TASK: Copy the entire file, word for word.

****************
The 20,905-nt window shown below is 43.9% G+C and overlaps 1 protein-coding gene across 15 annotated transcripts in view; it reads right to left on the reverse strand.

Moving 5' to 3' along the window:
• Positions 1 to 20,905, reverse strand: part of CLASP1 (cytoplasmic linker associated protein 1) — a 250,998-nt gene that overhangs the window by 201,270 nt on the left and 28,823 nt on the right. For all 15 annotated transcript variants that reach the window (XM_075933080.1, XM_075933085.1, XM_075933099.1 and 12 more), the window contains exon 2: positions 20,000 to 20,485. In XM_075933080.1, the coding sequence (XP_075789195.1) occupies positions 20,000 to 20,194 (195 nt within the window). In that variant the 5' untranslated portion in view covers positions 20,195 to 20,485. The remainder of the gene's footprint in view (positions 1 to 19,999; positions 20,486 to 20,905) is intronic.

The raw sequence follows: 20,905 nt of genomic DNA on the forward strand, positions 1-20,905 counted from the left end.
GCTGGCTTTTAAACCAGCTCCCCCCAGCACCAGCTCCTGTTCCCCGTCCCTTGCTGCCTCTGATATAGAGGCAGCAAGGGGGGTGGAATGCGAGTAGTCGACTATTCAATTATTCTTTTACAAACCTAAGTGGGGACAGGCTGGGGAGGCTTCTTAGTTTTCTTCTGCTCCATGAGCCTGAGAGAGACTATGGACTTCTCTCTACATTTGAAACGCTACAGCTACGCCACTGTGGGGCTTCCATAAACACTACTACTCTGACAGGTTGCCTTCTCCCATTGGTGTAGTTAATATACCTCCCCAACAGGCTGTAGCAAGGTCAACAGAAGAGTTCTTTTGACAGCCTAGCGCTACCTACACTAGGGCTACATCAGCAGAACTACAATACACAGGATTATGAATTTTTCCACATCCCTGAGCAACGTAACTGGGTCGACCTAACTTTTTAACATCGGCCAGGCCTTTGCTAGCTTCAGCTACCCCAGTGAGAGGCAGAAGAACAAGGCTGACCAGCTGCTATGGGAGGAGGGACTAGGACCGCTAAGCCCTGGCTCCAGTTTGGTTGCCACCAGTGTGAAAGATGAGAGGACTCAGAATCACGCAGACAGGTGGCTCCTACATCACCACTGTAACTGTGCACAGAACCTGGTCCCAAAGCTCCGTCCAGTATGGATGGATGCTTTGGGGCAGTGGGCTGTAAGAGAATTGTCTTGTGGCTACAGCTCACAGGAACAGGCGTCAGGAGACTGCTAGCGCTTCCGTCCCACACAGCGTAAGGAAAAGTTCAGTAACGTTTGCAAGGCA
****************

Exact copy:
The 20,905-nt window shown below is 43.9% G+C and overlaps 1 protein-coding gene across 15 annotated transcripts in view; it reads right to left on the reverse strand.

Moving 5' to 3' along the window:
• Positions 1 to 20,905, reverse strand: part of CLASP1 (cytoplasmic linker associated protein 1) — a 250,998-nt gene that overhangs the window by 201,270 nt on the left and 28,823 nt on the right. For all 15 annotated transcript variants that reach the window (XM_075933080.1, XM_075933085.1, XM_075933099.1 and 12 more), the window contains exon 2: positions 20,000 to 20,485. In XM_075933080.1, the coding sequence (XP_075789195.1) occupies positions 20,000 to 20,194 (195 nt within the window). In that variant the 5' untranslated portion in view covers positions 20,195 to 20,485. The remainder of the gene's footprint in view (positions 1 to 19,999; positions 20,486 to 20,905) is intronic.

The raw sequence follows: 20,905 nt of genomic DNA on the forward strand, positions 1-20,905 counted from the left end.
GCTGGCTTTTAAACCAGCTCCCCCCAGCACCAGCTCCTGTTCCCCGTCCCTTGCTGCCTCTGATATAGAGGCAGCAAGGGGGGTGGAATGCGAGTAGTCGACTATTCAATTATTCTTTTACAAACCTAAGTGGGGACAGGCTGGGGAGGCTTCTTAGTTTTCTTCTGCTCCATGAGCCTGAGAGAGACTATGGACTTCTCTCTACATTTGAAACGCTACAGCTACGCCACTGTGGGGCTTCCATAAACACTACTACTCTGACAGGTTGCCTTCTCCCATTGGTGTAGTTAATATACCTCCCCAACAGGCTGTAGCAAGGTCAACAGAAGAGTTCTTTTGACAGCCTAGCGCTACCTACACTAGGGCTACATCAGCAGAACTACAATACACAGGATTATGAATTTTTCCACATCCCTGAGCAACGTAACTGGGTCGACCTAACTTTTTAACATCGGCCAGGCCTTTGCTAGCTTCAGCTACCCCAGTGAGAGGCAGAAGAACAAGGCTGACCAGCTGCTATGGGAGGAGGGACTAGGACCGCTAAGCCCTGGCTCCAGTTTGGTTGCCACCAGTGTGAAAGATGAGAGGACTCAGAATCACGCAGACAGGTGGCTCCTACATCACCACTGTAACTGTGCACAGAACCTGGTCCCAAAGCTCCGTCCAGTATGGATGGATGCTTTGGGGCAGTGGGCTGTAAGAGAATTGTCTTGTGGCTACAGCTCACAGGAACAGGCGTCAGGAGACTGCTAGCGCTTCCGTCCCACACAGCGTAAGGAAAAGTTCAGTAACGTTTGCAAGGCA